Have you seen that video of the dogs barking the Darth Vader song? Chances are, if you have a pulse and an Internet connection, you have. The viral video is a teaser for a Volkswagen Super Bowl commercial, so yes, that makes it a commercial for a commercial.

It's bold new territory for advertising companies, who now acknowledge what many Super Bowl viewers suspect: The commercials are the best part. To find out more about this viral hit, we spoke with music video and commercial director Keith Schofield. He's the man behind the Duck Sauce human-heads-on-crotches, Wintergreen's “How to Make Meth,” Diesel XXX Safe for Work Porn, Fat Boy Slim's Censored Naked party videos and more.

We talked with Keith about the making of the video, dog whisperers, canine erections and the key elements for directors who want to make a video go viral.

“The Bark Side”

What the exactly is this?

I recently directed a video for Volkswagen called “The Bark Side,” for Caviar Content, who teamed with the company Deutsch and they came up with the idea, so they brought the concept to me and it was my job to execute it.

The concept, if you haven't seen it, is a chorus of dogs singing the “Imperial March” from Star Wars — that's the Darth Vader theme song. When I got the scripts in, I was like, dogs and Star Wars, this is going to be a hit online — and it was. Now it's got more than 10 million hits online. Last year they did a spot that had a little kid dressed up like Darth Vader. This year they have a new spot and this is bridging the gap in between.

What was the process like for creating the “Imperial March” with barks?

We had 12 dogs total in the spot, and the process we went through for filming it was we created a temp track, where our music editor created a song with library sound effects of dogs barking, then we brought this to the trainers and started rehearsing with it. What we soon found out was that dogs — really understandably so — can't bark in a tempo, so there's no concept of them hitting a beat, or you know, a rapid succession of barks, so there is no possibility of them doing anything that would work melodically.

So what's the trick?

It's all in the editing. So we would film these dogs barking, pausing, barking, pausing. And in post we would edit that to the music so it would sound like they were barking along to it.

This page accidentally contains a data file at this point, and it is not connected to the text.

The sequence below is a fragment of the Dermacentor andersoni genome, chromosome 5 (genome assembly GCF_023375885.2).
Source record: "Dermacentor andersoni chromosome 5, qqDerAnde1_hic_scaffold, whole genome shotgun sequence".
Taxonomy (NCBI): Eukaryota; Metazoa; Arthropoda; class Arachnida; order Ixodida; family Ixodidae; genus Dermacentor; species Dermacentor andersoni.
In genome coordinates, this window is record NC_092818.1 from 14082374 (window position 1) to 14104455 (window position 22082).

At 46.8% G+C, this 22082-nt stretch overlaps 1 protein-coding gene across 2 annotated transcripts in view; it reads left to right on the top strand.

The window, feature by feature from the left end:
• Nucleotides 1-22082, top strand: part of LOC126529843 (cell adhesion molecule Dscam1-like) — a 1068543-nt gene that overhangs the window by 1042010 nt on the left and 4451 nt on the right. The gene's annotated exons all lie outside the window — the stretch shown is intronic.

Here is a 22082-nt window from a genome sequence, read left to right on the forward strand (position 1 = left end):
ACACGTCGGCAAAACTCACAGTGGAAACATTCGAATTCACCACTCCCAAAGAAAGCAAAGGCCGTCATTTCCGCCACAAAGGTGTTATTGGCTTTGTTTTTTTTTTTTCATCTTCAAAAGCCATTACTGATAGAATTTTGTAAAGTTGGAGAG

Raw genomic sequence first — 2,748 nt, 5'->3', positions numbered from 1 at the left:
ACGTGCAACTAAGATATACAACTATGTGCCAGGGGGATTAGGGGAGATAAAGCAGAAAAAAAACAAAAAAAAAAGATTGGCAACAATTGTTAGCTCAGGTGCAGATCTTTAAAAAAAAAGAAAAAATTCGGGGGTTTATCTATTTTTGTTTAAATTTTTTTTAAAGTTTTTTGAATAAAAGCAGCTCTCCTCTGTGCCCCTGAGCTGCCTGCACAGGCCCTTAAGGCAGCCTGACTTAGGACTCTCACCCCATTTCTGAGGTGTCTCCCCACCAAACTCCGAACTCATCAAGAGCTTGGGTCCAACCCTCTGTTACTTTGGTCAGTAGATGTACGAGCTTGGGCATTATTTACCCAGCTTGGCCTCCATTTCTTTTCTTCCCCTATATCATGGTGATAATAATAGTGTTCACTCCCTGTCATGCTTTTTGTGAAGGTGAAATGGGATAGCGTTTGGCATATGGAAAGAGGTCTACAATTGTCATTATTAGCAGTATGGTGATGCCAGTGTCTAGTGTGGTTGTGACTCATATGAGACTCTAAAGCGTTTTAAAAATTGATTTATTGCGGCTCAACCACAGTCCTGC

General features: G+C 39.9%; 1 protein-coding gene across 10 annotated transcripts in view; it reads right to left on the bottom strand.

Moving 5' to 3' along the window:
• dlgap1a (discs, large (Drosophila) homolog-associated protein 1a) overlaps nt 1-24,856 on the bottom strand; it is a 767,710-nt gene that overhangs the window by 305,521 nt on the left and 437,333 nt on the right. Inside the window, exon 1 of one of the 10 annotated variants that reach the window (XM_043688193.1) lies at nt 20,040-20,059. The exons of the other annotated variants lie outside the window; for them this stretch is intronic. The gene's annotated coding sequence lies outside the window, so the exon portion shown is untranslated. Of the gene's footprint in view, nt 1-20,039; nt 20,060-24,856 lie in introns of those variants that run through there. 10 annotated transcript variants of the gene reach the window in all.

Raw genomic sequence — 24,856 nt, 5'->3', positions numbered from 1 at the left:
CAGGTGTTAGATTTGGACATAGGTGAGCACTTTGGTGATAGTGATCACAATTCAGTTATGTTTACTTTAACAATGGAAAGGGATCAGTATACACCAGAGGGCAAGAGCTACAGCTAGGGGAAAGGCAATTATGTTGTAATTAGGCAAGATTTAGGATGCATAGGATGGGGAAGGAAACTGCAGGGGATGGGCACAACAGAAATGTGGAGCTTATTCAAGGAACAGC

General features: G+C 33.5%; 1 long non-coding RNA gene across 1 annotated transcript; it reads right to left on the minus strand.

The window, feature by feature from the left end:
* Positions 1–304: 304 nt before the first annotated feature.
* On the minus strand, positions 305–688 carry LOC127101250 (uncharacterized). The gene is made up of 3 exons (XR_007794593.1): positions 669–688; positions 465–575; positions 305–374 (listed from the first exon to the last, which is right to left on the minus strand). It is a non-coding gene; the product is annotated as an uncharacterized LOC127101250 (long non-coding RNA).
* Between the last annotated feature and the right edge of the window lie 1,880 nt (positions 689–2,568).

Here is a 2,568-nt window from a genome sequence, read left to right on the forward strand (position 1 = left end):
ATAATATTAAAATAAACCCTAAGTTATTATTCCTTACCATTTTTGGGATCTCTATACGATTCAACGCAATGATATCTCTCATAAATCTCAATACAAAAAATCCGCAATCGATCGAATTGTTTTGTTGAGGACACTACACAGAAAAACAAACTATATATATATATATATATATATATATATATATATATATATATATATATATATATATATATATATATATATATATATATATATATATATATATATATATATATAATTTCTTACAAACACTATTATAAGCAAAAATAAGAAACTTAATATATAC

The dogs take us through all the different moments of the song and it builds up and we get to some close-ups. We conclude the whole thing with a — not to ruin it — with a whippet, which kind of looks like a greyhound, dressed up like an AT-AT walker, which was one of those robotic, giant dog things from Empire Strikes Back on the ice planet Hoth.

So the dogs have characters?

All the dogs had little costumes on. We assigned a character to each dog, and the idea was that not all the dogs were explicit, some of them were, you know, not quite overdressed. We also wanted to avoid any sort of store-bought costumes, or anything that was too much. We have a black lab and he has a little robotic panel like Darth Vader has, so he's our Darth Vader. One of the dogs has the Leia bun ears. We have a Chihuahua who is playing the Yoda character, there's a C-3P0 dog, and a Stormtrooper and Han Solo. There's an Ewok dog, whose name was actually Ewok in real life, so that was easy on set.

What was your vision for the shoot?

The vibe we were going for was sort of a school play where you have all these kids, and they're not all well cast or talented, but they're cute and charming, and trying their best to put on a show. We tried not to make it too slick, and not to make it too perfect.

Did you have to enlist any dog whisperers?

On set we had about six dog trainers, and a head dog trainer, who corralled the dog trainers, who corralled the dogs. There was enough rehearsal time so that there weren't any surprises on set.

Did you have any favorite dogs?

I really liked the C-3PO dog, which was some kind of wispy, I don't know what kind of dog you'd call it, some kind of mutt or something. He was just very shy and got intimidated by the other dogs. So he was like the underdog. I liked him because he wasn't quite ready for camera. There was something endearing about him.

Least favorite dog?

All the dogs were really nice.The pug wasn't as nice as I thought he would be. My least favorite dog was a really sweet dog, but, the bulldog, he kept having an erection while we were rehearsing. It was just so big and so gros,s all the dog trainers were, like, “Oh what's the big deal?” And I was, like, we're not going to put an erection in this online viral. I know it wasn't his fault, but what can you say.

Another one of Schofield's videos, called “Toe Jam”

Is 'Bark Side' a commercial for a commercial?